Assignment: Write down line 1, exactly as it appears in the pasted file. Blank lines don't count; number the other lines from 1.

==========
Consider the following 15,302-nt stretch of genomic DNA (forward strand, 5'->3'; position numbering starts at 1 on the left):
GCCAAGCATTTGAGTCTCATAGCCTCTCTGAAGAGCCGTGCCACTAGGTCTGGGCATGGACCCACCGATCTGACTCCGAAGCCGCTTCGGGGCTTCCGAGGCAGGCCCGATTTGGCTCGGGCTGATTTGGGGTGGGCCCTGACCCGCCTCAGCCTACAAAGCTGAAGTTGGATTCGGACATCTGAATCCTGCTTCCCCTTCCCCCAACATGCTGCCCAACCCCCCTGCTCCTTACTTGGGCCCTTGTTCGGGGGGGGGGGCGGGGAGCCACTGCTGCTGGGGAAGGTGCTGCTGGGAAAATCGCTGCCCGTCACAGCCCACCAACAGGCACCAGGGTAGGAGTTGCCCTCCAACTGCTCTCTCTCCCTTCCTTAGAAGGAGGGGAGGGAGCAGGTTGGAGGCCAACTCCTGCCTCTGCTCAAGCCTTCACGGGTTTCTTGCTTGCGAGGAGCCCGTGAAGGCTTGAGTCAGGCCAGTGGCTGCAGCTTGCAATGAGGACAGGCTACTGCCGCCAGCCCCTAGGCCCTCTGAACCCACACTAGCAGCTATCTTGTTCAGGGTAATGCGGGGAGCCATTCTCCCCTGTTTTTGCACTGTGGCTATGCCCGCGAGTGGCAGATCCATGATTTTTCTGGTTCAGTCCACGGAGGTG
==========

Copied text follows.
Consider the following 15,302-nt stretch of genomic DNA (forward strand, 5'->3'; position numbering starts at 1 on the left):